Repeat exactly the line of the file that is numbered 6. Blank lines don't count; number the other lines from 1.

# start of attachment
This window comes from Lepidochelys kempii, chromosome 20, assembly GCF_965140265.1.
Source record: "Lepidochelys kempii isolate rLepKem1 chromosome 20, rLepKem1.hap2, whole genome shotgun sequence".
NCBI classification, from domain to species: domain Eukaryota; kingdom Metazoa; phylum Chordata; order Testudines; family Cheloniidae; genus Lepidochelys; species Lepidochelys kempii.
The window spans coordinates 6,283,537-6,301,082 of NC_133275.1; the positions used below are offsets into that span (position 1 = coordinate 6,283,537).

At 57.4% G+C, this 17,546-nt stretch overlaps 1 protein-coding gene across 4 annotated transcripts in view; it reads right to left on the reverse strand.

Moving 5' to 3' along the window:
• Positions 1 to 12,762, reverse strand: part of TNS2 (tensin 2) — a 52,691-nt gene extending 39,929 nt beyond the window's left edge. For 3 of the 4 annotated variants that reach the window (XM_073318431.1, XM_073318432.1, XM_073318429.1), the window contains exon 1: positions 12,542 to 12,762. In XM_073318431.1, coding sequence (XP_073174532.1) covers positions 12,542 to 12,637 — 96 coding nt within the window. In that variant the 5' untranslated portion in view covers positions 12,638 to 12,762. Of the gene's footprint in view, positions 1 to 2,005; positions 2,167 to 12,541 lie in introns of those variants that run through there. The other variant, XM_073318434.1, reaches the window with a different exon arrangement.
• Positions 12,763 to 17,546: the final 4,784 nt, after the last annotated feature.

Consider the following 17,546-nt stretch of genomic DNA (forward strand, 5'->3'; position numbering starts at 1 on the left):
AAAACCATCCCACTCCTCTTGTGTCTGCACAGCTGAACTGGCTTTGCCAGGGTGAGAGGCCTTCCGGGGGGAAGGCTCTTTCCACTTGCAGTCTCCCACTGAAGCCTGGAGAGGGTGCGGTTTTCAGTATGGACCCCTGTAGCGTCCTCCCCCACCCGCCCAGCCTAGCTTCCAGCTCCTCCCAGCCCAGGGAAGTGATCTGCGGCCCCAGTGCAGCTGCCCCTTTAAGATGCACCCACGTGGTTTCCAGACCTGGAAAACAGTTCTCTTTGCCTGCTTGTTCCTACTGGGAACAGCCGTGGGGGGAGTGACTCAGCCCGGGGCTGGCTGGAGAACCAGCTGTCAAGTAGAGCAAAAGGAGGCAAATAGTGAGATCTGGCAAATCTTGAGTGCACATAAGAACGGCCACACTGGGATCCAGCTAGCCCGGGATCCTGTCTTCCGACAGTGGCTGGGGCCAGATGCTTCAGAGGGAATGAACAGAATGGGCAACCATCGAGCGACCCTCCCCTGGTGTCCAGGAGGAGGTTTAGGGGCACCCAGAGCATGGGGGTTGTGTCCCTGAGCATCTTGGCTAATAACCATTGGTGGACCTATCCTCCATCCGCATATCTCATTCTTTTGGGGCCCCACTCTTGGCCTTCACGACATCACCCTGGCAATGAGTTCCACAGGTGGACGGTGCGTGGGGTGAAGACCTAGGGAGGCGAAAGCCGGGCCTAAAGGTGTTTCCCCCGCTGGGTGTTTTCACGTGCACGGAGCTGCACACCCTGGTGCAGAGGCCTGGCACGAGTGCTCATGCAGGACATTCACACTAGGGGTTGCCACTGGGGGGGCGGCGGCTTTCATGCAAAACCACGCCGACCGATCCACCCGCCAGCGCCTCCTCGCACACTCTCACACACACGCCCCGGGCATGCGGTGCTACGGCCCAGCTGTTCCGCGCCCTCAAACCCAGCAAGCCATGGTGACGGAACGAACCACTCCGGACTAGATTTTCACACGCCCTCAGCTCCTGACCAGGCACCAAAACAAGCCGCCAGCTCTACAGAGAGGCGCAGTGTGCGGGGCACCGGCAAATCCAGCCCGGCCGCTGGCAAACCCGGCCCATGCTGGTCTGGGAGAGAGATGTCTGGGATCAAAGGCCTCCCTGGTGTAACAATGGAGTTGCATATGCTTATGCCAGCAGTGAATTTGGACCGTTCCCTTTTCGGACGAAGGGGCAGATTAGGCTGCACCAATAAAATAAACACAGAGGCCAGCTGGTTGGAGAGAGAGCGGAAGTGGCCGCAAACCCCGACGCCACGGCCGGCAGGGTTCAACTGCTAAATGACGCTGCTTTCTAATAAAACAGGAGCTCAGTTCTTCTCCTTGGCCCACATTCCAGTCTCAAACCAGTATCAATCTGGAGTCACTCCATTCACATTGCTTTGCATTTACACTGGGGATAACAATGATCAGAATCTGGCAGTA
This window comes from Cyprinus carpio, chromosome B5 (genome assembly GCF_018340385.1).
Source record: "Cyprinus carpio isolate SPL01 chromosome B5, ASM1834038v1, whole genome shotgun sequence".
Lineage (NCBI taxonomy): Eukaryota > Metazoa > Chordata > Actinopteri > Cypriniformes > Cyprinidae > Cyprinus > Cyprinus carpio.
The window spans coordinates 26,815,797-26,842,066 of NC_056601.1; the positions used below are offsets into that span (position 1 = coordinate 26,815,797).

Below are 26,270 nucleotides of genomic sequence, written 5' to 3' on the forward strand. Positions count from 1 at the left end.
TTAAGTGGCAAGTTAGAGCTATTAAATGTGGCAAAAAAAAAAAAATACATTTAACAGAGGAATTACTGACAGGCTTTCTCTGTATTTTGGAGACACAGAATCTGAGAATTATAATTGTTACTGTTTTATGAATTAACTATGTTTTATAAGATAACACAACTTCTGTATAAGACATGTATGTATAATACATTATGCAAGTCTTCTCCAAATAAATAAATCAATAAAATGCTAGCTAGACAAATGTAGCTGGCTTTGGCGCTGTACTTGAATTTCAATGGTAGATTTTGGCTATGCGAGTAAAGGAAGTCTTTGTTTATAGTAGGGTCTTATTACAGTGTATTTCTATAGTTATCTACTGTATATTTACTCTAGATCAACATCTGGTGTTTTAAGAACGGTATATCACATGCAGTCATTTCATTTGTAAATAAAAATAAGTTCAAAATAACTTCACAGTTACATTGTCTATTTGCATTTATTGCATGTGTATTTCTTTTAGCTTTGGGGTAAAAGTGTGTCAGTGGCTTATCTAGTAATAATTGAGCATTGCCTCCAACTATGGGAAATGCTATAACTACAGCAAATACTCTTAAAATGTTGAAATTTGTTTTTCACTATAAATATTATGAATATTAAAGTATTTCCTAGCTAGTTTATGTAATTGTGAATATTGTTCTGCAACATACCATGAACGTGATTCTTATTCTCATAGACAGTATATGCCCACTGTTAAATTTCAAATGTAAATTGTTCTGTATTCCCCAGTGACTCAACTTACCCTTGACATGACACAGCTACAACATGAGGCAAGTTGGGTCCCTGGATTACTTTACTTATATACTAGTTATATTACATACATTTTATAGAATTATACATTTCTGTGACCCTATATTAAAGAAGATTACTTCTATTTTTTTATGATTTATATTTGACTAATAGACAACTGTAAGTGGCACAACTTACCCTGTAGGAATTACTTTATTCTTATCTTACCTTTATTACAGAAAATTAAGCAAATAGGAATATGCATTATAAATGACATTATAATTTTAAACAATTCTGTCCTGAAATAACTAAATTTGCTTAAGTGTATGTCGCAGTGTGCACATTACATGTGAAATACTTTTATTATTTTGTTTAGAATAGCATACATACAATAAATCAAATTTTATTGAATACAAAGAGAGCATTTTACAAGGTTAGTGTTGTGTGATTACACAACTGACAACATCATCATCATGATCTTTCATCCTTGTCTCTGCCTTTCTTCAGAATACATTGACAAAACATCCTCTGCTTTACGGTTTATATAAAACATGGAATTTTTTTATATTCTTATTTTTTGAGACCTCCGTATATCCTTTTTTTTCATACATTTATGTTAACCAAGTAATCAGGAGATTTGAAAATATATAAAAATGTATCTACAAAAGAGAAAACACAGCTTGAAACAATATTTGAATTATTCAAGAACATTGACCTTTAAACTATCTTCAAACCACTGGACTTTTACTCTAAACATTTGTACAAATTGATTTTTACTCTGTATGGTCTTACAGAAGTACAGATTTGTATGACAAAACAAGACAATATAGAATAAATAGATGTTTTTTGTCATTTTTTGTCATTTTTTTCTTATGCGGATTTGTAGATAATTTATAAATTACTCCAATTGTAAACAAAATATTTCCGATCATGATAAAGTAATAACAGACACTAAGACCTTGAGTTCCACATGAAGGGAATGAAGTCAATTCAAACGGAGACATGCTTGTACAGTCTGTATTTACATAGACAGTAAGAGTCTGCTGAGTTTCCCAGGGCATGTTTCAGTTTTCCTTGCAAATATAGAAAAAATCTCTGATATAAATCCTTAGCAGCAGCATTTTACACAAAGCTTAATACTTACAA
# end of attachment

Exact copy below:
Moving 5' to 3' along the window: